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Monday, 8 September 2014

From Today's Papers - 08 Sep 2014

ISIS makes inroads into India, Pak

Peshawar/ Dera Ismail Khan, September 7
Islamic State pamphlets and flags have appeared in parts of India and Pakistan, alongside signs that the ultra-radical group is inspiring militants even in the strongholds of the Taliban and Al-Qaida.

Islamist militants of various hues already hold sway across restive and impoverished areas of South Asia, but the Islamic State, with its rapid capture of territory, beheadings and mass executions, is starting to draw a measure of support among younger fighters in the region.

Signs of Islamic State’s influence are being seen in Kashmir, the region claimed by both India and Pakistan and the scene of a decades-long battle by militants against the Indian rule. Security officials in Kashmir under Indian control say they have been trying to find out the level of support for the Arab group after IS flags and banners appeared in the summer.

Intelligence and police sources in New Delhi and Kashmir said the flags were first seen on June 27 in a part of Srinagar, and then in July when India’s only Muslim-majority region was marking Eid ul-Fitr.

Some IS graffiti also appeared on walls of buildings in Srinagar. A police officer said youngsters carrying IS flags at anti-India rallies had been identified but no arrests had been made.

Another officer who questions people detained in protests against the Indian rule, many of them teenagers, said most were only focused on winning independence from India. They are influenced by Al-Qaida, Taliban, Islamic State.

In mid-July, an IS recruitment video surfaced online with subtitles in the Indian languages of Hindi, Tamil and Urdu in which a self-declared Canadian fighter, dressed in war fatigues and flanked by a gun and a black flag, urged Muslims to enlist in global jihad.

A top official at India’s Intelligence Bureau in New Delhi said: “The problem is we know so little about this network or who is acting on their behalf here. We know roughly where the Lashkar-e-Taiba, Indian Mujahideen support groups are, where they make contacts. But this is a different challenge.”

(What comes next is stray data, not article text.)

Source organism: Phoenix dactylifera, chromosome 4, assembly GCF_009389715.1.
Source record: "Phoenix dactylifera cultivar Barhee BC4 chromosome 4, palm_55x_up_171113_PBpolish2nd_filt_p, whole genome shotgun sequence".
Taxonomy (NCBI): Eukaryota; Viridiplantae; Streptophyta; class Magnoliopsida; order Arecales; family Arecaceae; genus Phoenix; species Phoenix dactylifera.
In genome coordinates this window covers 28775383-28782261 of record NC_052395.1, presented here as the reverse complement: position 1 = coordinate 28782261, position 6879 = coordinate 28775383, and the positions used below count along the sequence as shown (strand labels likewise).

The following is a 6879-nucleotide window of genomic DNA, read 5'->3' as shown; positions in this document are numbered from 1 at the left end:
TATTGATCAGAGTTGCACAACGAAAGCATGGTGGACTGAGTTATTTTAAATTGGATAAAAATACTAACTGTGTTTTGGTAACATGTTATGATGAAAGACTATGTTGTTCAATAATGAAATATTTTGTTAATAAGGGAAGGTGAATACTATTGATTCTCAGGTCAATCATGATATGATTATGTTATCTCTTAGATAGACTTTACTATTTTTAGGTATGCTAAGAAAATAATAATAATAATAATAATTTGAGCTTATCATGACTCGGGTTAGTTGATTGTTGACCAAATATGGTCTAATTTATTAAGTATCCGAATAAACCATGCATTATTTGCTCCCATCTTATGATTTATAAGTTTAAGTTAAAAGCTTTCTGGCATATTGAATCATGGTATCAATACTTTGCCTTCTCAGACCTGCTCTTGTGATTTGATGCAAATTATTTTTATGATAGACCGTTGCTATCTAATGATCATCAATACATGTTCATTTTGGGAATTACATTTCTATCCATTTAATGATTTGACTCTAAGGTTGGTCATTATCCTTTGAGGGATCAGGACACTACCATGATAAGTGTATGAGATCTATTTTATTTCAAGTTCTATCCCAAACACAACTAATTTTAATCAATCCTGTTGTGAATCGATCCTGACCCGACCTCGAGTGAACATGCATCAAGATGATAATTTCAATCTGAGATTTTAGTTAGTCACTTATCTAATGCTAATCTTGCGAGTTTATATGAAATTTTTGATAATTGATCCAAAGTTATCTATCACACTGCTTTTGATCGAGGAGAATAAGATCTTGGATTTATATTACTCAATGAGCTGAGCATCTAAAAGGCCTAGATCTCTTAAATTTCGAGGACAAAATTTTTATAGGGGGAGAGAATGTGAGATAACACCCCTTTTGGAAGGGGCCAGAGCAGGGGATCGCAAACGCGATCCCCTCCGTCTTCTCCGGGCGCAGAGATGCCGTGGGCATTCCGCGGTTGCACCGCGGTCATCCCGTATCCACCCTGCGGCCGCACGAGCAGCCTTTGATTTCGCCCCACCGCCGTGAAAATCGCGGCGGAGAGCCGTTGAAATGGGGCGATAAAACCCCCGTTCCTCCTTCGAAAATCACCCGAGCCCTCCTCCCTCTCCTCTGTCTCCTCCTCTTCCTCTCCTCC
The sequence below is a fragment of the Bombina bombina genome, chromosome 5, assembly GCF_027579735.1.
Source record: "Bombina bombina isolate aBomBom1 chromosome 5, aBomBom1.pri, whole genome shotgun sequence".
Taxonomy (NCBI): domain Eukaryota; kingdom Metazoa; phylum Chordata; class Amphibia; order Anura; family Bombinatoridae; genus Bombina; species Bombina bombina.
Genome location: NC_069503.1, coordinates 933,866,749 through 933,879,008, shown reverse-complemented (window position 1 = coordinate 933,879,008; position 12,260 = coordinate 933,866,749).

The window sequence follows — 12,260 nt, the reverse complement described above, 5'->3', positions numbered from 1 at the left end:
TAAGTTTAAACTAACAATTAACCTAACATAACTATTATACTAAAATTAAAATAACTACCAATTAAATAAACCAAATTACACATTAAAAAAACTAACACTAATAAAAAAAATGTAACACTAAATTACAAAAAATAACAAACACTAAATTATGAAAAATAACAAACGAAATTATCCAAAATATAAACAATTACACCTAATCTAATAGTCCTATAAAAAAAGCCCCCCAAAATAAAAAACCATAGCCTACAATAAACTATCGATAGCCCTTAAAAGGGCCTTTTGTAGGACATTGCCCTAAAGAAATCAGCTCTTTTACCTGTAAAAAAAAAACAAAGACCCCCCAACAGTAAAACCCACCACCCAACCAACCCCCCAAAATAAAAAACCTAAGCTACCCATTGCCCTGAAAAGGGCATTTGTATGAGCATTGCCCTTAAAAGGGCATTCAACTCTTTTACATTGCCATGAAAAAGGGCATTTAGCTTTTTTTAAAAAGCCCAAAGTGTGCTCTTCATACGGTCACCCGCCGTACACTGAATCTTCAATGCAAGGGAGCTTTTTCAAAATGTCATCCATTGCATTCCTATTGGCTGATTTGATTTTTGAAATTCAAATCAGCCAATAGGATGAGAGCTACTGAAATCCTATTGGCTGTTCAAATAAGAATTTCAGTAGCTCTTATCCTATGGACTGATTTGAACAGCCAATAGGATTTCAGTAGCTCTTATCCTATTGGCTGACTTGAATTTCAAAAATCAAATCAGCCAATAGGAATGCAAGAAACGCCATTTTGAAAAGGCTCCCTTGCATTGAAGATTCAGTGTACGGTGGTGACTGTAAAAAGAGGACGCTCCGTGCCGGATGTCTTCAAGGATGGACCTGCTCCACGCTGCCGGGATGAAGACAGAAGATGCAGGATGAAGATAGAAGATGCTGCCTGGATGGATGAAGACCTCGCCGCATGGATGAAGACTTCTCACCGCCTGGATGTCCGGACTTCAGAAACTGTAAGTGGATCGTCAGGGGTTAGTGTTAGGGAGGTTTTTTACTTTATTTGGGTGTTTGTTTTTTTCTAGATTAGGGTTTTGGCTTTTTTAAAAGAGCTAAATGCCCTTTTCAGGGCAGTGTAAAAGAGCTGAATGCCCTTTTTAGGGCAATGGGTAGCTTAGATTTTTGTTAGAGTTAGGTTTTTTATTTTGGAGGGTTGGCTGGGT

Rise in Pakistan

A splinter group of Pakistan’s Taliban insurgents, Jamat-ul Ahrar, has already declared its support for the well-funded and ruthless Islamic State fighters, who have captured large swathes of territory in Iraq and Syria in a drive to set up a self-declared caliphate.

“The Islamic State is an Islamic Jihadi organisation working for the implementation of the Islamic system and creation of the caliphate,” Jamat-ul Ahrar’s leader and a prominent Taliban figure, Ehsanullah Ehsan, told Reuters by telephone. “We respect them. If they ask us for help, we will look into it and decide.”

Arab League to back campaign against IS

CAIRO: Arab foreign ministers meeting in Cairo are set to issue a resolution on Sunday backing Iraqi and US efforts to confront Islamic State insurgents, diplomats said. Arab League chief Nabil al-Arabi said the rise of the group in Iraq challenged not merely the authority of the state but “its existence and the existence of other states”.

US air strikes target insurgents

BAGHDAD: US warplanes carried out four strikes on IS insurgents menacing Iraq's Haditha Dam on Sunday, witnesses and officials said, widening what President Barack Obama called a drive to curb and ultimately defeat their movement. The leader of a pro-Iraqi government paramilitary force said the air strikes wiped out an IS patrol trying to attack the dam
Al-Qaida’s terror links in India known for long
Ajay Banerjee
Tribune News Service

 New Delhi, September 7
Though terror group Al-Qaida’s latest video-tape threatening to attacks in India has led to hyperbolic debates on news channels, within the Indian security establishment it is known that Al-Qaida has been remotely controlling its Indian affiliates in terror.

On September 3, Al-Qaida chief Ayman-al- Zawahiri released a 55-minute video on the group’s websites which warned of attacks on India and named Pakistan-based firebrand cleric Maulana Asim Umar as its head. Since then the video tape has generated expected reactions, fear and shock in the backdrop of the US-led forces having started withdrawal from Afghanistan.